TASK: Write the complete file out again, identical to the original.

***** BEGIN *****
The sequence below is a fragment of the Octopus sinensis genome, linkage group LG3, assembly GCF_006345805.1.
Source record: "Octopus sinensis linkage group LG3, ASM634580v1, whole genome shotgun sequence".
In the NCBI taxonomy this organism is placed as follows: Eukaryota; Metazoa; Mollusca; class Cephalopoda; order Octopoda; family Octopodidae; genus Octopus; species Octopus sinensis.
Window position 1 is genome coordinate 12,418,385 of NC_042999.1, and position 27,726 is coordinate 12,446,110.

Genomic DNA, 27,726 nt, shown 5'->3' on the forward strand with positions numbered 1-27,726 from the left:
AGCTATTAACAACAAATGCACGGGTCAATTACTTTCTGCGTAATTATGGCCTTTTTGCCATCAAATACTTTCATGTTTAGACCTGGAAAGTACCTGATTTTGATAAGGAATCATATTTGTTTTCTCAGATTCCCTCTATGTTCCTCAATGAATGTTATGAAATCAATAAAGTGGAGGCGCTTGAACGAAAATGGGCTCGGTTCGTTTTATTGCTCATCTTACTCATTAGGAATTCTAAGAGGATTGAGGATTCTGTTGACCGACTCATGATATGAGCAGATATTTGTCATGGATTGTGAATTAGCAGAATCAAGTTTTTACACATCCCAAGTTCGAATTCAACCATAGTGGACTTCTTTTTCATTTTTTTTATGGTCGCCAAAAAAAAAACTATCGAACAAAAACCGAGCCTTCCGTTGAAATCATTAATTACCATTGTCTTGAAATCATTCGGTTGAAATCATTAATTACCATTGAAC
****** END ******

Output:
The sequence below is a fragment of the Octopus sinensis genome, linkage group LG3, assembly GCF_006345805.1.
Source record: "Octopus sinensis linkage group LG3, ASM634580v1, whole genome shotgun sequence".
In the NCBI taxonomy this organism is placed as follows: Eukaryota; Metazoa; Mollusca; class Cephalopoda; order Octopoda; family Octopodidae; genus Octopus; species Octopus sinensis.
Window position 1 is genome coordinate 12,418,385 of NC_042999.1, and position 27,726 is coordinate 12,446,110.

Genomic DNA, 27,726 nt, shown 5'->3' on the forward strand with positions numbered 1-27,726 from the left:
AGCTATTAACAACAAATGCACGGGTCAATTACTTTCTGCGTAATTATGGCCTTTTTGCCATCAAATACTTTCATGTTTAGACCTGGAAAGTACCTGATTTTGATAAGGAATCATATTTGTTTTCTCAGATTCCCTCTATGTTCCTCAATGAATGTTATGAAATCAATAAAGTGGAGGCGCTTGAACGAAAATGGGCTCGGTTCGTTTTATTGCTCATCTTACTCATTAGGAATTCTAAGAGGATTGAGGATTCTGTTGACCGACTCATGATATGAGCAGATATTTGTCATGGATTGTGAATTAGCAGAATCAAGTTTTTACACATCCCAAGTTCGAATTCAACCATAGTGGACTTCTTTTTCATTTTTTTTATGGTCGCCAAAAAAAAAACTATCGAACAAAAACCGAGCCTTCCGTTGAAATCATTAATTACCATTGTCTTGAAATCATTCGGTTGAAATCATTAATTACCATTGAAC